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Introduction to Biometrics

Introduction to Biometrics

Biometrics is the technology used to measure and analyze a person’s unique attributes, such as behavior and physical features (Khairwa et al., 2012). Behavior is detected and analyzed through signature styles, vocal patterns, how a person walks, and keystrokes. Physical features include palm prints, facial features, eyes, and fingerprints. Biometrics data is gathered and stored in databases to be retrieved and compared later to identify or verify the required information. The main types of biometrics are face, iris, and fingerprint recognition. Iris recognition includes comparing the unique patterns and characteristics of the colored part of the eye to authenticate and verify a person’s identity. Facial recognition involves matching a person’s face against a database of faces. Fingerprint recognition includes comparing the patterns of two fingerprints to determine whether they are similar. The application of biometrics has been prevalent in the public and private sectors due to the increasing need to enhance security. This paper reviews high and low biometrics in today’s private and public sectors.

How a high biometric is used in the public and private sectors today

High biometrics measure physical attributes and provide the most reliable data. Therefore, the biometrics in this category include those that capture fingerprints, retina, and iris patterns. In the private sector, financial institutions use finger vein technology as part of their authentication approach for customers using Automated Teller Machines. The technology includes analyzing blood vessels’ patterns on the surface of the fingers or skin (Ying & Qinglei, 2010). It relies on capturing a picture of a person’s veins by passing a near-infrared light on their fingers. The hemoglobin absorbs the blood’s light, making the veins appear as a line pattern. The image is then recorded, and the raw data is transformed into digital data and sent to the database where similar images have been stored. Authentication is done by scanning the finger and verifying the data against the database consisting of registered images. Fingerprints are also being used in the retail sector via point-of-sale machines that require the cashier to log in with their fingerprint to prevent unauthorized access to company systems.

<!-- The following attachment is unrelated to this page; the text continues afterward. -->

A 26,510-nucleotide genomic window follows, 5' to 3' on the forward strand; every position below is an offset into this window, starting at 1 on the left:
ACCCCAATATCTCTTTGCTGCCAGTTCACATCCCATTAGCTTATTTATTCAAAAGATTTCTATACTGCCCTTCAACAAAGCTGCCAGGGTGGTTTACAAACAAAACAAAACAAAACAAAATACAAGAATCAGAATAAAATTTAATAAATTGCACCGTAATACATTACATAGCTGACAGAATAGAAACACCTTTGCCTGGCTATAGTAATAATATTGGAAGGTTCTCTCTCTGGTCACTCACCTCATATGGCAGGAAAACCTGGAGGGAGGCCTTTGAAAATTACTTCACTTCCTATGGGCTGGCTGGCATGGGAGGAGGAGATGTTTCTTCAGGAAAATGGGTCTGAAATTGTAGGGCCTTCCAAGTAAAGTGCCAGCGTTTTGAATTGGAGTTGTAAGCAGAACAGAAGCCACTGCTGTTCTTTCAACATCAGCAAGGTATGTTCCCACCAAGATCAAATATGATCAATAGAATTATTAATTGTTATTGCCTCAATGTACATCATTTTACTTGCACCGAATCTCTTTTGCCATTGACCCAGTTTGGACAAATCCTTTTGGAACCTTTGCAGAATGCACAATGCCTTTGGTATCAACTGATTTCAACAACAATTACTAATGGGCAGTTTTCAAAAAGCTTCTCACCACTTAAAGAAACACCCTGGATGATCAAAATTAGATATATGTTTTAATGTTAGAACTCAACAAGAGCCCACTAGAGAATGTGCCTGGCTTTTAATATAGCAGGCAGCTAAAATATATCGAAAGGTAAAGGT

The United States government uses fingerprint recognition in the public sector to enhance border security due to the increased population of illegal immigrants (Smyth, 2019). For instance, the United States Department of Homeland Security has upgraded the technology to collect biometric information to identify international travelers more accurately and quickly. The department uses the technology to scan the fingerprints of all international travelers at the border, ports, and airports to verify that they are not in the United States’ criminals’ database. The fingerprint collection technology has been upgraded to 10 fingerprint collections to collect additional fingerprints for more information against which to verify a traveler’s identity and fasten the process of matching the biometrics to confirm a traveler’s identity.

How a low biometric is used in the public and private sectors today

Low biometrics measure behavior and are often used with other technologies to ensure accurate data. Facial recognition is the most popular low biometrics used in the private and public sectors. One of the uses of facial recognition in the private sector is mobile security. Mobile manufacturers are promoting using human features to allow access to mobile devices. Apple and Android smartphones use facial recognition technology to access the phone as part of the login feature. The owner can scan their face with the phone’s camera and store it in the phone so that whenever a person tries to access the phone, their face is compared to the one stored in the phone to determine whether they have authorization (Liu, 2015). The phone can only be unlocked if the face matches the one in the phone’s database. Facial recognition in the private sector is also being incorporated in television brands such as Samsung and LG to customize and personalize the user’s experience. Facial recognition is also being used to improve home security through a smart camera equipped with facial recognition technology that can detect the homeowner’s face to determine whether there is an intrusion. The cameras are connected to the home alarm systems to trigger an alarm if a new face is detected and there is no authorization from the owner to grant entry to the premises.